The Ziser Wedding Series: Experiencing The Complete Wedding Weekend
Today I’m beginning a new series entitled “Experiencing The Complete Wedding Weekend”. In this series I plan to walk you through a day-by-day synopsis of my recent experience photographing a fabulous wedding for some of my favorite clients which took place in northern Michigan two weeks ago. I’ll try to walk you through every nuance of that entire experience from the preparations we had to make before our arrival into Frankfort, Michigan and then the play-by-play for each of the three days, Friday, Saturday, and Sunday, that I photographed the event.
I'm going to try to keep these reads fairly short so that you’ll not lock yourself to your computer for hours every morning trying to follow along. I'm also going to break the series into about 12 sections. So, I hope you'll stick with me over the next several weeks as I share with you one of my favorite weddings. Here we go...
Do Something Special For Your Clients
When I photographed the bride's brother's wedding a little over a year ago in Phoenix, Arizona, I volunteered to put together a short slideshow of the couple showing the good times when they were small children through the present day when they were enjoying each other as an engaged couple. The presentation went over quite well last year and the clients loved the results. We eventually made three Hi-def DVDs for both set of parents and the bride and groom to enjoy on their big-screen TVs.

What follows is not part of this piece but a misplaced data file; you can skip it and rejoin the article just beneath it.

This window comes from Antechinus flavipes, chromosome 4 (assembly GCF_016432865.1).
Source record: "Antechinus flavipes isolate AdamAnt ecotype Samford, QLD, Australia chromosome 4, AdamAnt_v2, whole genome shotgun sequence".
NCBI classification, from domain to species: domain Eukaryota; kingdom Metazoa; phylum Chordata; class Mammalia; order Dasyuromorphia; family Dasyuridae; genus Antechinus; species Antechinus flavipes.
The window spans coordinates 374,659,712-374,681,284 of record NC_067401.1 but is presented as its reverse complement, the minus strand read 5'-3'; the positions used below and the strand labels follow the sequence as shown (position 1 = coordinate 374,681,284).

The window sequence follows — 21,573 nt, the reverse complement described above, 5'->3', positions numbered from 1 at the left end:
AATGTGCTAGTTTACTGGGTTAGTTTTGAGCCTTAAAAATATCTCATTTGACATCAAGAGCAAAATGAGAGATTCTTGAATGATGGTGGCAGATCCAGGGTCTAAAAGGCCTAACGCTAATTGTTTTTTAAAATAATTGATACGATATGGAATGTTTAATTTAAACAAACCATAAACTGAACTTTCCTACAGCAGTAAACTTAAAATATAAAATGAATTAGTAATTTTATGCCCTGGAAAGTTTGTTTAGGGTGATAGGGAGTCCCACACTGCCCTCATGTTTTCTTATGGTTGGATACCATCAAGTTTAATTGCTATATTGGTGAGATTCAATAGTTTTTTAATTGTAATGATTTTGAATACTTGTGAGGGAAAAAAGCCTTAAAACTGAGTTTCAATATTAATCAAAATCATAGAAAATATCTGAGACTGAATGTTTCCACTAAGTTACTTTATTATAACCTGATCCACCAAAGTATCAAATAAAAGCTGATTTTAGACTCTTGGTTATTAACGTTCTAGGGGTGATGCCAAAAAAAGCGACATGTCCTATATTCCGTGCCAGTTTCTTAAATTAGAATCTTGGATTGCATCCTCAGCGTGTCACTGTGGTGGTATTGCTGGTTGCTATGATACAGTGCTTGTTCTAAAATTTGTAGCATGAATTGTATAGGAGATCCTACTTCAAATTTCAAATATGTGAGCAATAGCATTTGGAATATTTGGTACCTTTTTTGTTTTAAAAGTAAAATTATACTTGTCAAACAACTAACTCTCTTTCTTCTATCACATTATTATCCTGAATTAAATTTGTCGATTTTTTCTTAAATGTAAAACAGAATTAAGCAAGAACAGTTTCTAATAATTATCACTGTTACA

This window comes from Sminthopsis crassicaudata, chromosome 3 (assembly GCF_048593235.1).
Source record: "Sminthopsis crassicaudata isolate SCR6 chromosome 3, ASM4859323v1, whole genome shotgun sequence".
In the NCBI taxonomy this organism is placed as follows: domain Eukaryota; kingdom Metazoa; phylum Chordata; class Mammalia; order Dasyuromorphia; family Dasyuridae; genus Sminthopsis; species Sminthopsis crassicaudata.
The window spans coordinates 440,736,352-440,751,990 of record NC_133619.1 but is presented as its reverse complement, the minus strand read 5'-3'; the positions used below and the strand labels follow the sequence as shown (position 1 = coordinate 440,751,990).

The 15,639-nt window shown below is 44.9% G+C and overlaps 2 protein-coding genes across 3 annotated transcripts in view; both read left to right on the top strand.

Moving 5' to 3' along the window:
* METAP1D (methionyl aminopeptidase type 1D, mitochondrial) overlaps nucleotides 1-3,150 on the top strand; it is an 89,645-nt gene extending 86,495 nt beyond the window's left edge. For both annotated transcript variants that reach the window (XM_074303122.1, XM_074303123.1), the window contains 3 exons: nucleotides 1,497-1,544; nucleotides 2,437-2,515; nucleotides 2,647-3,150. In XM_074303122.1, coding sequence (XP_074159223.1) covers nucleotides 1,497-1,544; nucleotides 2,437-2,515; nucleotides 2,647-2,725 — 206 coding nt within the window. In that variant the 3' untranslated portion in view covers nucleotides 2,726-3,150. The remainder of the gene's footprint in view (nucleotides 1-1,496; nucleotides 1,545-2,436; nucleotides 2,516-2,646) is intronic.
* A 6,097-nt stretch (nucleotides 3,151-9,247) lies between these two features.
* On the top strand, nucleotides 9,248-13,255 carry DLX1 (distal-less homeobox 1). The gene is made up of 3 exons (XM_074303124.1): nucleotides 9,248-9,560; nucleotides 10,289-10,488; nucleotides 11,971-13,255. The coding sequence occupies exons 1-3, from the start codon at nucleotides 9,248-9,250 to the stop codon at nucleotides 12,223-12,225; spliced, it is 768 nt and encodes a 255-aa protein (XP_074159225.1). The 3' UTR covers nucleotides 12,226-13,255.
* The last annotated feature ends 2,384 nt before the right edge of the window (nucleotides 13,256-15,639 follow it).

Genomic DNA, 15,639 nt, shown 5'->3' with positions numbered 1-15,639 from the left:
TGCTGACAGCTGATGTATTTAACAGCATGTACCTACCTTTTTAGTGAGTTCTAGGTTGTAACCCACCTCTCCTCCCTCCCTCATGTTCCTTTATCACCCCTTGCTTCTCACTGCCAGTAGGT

I offered to do the same for Genevieve and her fiancé, Kevin, for their upcoming wedding too. In today’s post I'm going to cut to the chase and give you the quick play-by-play on how to put together a slide presentation for your clients.
Organization Is Key –
This is how I did my best job to keep things somewhat organized for the project.
DAZNOTE: This is also an image I made for the family over 20 years ago when I was just starting my business. They still enjoy those family albums I created for them even today.
Two - This is an important step. I asked him to arrange each of those photographs into year-by-year order allowing me to photograph the entire sequence without much confusion or guessing of the correct time-line.
DAZNOTE: It's important that the client does this for you because, no matter how good you are at guessing ages, you'll never get 100% of those images in the proper time sequence.
Three - The amount of photographs is important that your clients select. I found that a good number for these growing up photographs should include no more than about 100 images each. I know at first glance it sounds like a lot but, when you consider that they're going to be presented in the slideshow with about a 2 or 3 second duration, it's really not long at all.